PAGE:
Summer Program in Neuroscience
We have had a number of inquiries about whether SPIN 2021 will be offered. One of the most important and defining characteristics of the SPIN program is our focus on individual mentoring and teaching in research labs and in clinical experiences. These experiences cannot be recreated virtually. Given this, as well the uncertainty of what will happen in the spring / summer of 2021, and after consultation with University leadership, we have decided to cancel the program for Summer 2021. We do this with considerable regret, and will focus our energy on improving the program for Summer 2022.
Please let us know if you have any questions (firstname.lastname@example.org).
-Drs. Rushmore and Holsapple
The Summer Program in Neuroscience (SPIN) is an annual 8-week program for undergraduates hosted at Boston University School of Medicine and Boston Medical Center. It began in 2016 as a collaboration between the Department of Anatomy and Neurobiology (Dr. Jarrett Rushmore) and the Department of Neurosurgery (Dr. James Holsapple, Chair), and has expanded to include faculty participants in neurology, neuropathology, neuroradiology, neuro oncology, and neuro radio oncology. Since the first session in 2016, 10-15 undergraduate students have been selected each summer to participate in a variety of structured clinical, didactic, and mentored research activities designed to enhance their understanding of the brain, medicine, neuroscience, and neuroscience research.
These experiences are divided into three parts:
Didactics. Twice a week, students learn neuroscience and neuroanatomy through small group lectures / discussions and hands-on neuroanatomy labs. The curriculum and content of the neuroanatomy labs and lectures are at the medical/graduate school level and delivered by an award-winning medical educator. Small group sessions cover the organization of the central nervous system and clinical cases are used to illustrate the anatomy and function of the brain and spinal cord. Neuroanatomy laboratories allow students to explore the anatomy presented in lectures by guided dissection exercises using real human brain specimens. With human brain specimens in hand, students learn about the relationship between the nervous system organization and function, and how this relationship is disrupted in disease.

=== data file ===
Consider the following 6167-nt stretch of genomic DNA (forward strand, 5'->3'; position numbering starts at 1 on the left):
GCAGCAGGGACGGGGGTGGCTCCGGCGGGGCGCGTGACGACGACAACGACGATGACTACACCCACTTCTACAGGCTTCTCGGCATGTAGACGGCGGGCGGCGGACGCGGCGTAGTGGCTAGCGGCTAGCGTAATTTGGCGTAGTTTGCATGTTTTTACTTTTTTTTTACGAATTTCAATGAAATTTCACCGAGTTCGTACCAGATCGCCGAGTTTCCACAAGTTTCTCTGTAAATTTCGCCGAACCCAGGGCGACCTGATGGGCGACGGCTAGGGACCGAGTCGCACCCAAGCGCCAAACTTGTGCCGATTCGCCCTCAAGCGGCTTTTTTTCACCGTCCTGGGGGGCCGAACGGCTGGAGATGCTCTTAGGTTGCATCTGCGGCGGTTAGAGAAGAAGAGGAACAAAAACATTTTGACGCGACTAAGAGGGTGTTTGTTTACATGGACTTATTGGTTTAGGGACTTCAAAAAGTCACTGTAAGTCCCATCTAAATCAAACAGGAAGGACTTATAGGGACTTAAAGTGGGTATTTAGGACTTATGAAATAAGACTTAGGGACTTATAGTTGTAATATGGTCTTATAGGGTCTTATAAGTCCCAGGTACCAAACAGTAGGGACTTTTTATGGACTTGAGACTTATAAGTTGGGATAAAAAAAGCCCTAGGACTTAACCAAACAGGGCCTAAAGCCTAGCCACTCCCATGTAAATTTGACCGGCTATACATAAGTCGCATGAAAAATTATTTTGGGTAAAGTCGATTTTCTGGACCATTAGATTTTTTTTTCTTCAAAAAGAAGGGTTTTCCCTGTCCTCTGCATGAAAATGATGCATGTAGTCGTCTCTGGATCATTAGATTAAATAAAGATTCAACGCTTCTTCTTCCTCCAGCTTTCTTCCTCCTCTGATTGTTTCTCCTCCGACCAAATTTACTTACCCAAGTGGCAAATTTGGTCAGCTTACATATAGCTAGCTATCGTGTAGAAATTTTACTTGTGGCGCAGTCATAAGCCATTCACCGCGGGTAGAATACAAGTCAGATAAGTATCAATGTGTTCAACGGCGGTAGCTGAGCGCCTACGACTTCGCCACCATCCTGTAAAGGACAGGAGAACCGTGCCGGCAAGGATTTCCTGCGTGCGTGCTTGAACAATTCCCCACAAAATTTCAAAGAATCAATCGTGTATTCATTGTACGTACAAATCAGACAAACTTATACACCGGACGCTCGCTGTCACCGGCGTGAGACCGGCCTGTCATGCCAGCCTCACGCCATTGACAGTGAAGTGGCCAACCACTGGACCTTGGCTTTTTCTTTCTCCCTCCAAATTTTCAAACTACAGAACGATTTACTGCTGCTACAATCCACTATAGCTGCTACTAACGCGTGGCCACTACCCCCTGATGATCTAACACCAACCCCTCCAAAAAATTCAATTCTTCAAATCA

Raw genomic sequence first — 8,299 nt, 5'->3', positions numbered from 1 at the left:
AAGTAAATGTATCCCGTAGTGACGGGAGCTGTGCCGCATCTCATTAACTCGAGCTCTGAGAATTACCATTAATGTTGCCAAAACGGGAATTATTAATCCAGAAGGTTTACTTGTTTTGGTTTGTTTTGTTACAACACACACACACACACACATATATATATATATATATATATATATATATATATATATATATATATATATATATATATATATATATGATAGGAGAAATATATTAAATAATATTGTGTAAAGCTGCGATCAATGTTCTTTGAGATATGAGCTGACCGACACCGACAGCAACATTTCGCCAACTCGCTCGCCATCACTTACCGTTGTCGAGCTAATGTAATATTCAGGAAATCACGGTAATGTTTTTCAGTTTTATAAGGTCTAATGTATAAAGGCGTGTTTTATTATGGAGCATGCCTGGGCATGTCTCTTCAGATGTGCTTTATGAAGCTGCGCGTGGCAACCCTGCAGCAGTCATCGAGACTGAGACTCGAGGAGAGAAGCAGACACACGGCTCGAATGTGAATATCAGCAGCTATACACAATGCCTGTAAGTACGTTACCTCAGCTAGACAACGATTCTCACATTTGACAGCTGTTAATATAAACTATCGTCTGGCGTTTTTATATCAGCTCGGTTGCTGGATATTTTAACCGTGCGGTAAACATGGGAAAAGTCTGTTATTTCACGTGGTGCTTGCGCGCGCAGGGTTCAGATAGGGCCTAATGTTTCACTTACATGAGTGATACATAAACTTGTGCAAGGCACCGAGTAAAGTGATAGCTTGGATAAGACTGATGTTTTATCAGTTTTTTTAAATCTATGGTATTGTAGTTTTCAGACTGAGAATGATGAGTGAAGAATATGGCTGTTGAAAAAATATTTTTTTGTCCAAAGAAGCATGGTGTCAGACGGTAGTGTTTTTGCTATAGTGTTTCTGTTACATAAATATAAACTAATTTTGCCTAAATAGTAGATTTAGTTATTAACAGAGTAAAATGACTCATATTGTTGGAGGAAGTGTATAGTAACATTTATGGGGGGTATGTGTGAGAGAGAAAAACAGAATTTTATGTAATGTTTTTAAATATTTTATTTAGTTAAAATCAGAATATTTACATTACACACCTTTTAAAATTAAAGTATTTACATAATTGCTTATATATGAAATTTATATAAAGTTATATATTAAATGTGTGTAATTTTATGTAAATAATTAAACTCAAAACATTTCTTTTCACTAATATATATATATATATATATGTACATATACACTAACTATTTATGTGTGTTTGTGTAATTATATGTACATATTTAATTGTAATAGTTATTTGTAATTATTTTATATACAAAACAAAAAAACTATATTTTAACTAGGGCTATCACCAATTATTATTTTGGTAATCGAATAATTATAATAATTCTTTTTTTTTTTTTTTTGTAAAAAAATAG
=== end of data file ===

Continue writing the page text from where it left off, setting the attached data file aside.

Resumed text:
Clinical. Students are exposed to the function and organization of the brain by viewing it from a clinical perspective and in the operating room. They rotate in the neurology and neurosurgery clinic where fundamentals of the neurological assessment and examination are taught, attend histopathologic review sessions in small groups with a trained neuropathologist and brain “cutting” sessions with pathology staff and residents in the hospital morgue, participate in the review and interpretation of radiographic studies of the human brain and spinal cord with a neuroradiologist, round with the neurosurgery residents in the neurointensive care unit and neurological hospital wards, and observe multiple cranial and spinal neurosurgical procedures. Students also attend weekly neurosurgical didactic sessions for neurosurgery fellows and residents, including weekly surgical case reviews and the institutional combined neurology and neurosurgical Grand Rounds. In addition, SPIN students are given pagers and are paged to shadow neurology or neurosurgical residents at night as opportunities arise, seeing patients in the emergency room and throughout the hospital. Didactic and clinical sessions are organized to optimize the integration and reinforcement of topic material.
Research. Each student is paired with a research faculty mentor from the Departments of Anatomy and Neurobiology, Neurosurgery, Neurology (including neuro oncology), Radiology (neuroradiology), Pathology (neuropathology) and Radiation Oncology. Over the eight-week period of the program, students conduct an independent but closely mentored research project. Laboratory and mentor assignments are determined in a manner that leverages the students’ stated research interests and existing laboratory knowledge. Project types vary but a range of clinical, cell biological, molecular, and system level neuroscience research activities are available. At the end of the program, students present their research project and results in a public conference attended by their research mentors, course faculty, SPIN participants, family members and others.
SPIN is a unique program that combines mentored research activity with parallel organized clinical and didactic experiences to create and enhance an understanding and appreciation of the relationship between investigation and medicine in the neurosciences. Students emerge with a nuanced and multifaceted perspective of the brain informed by research, clinical experience, and small group didactics. Many SPIN alumni entered the program with hopes to pursue careers in biomedical research or medicine and afterwards have done so in doctoral programs in neuroscience and medical school. The program supports these choices by having career-development sessions to explain application processes for medical and graduate schools and teach interview skills. Alumni indicate that the program has been “life changing” and critical to determining their individual, post-graduate career path.
Applying to SPIN
SPIN is open to rising junior and senior undergraduate students interested in neuroscience, biomedical engineering, computer science, and medicine. Admission is based on academic performance, letters of recommendation, and a personal statement. Tuition does not include room and board. Proof of current immunizations required before accepted students can begin the course.
Dates: June 1 – July 24 2020
Room and Board is an additional fee.
Application Deadline: February 28, 2020
Please contact Dr. Rushmore (email@example.com) with any questions.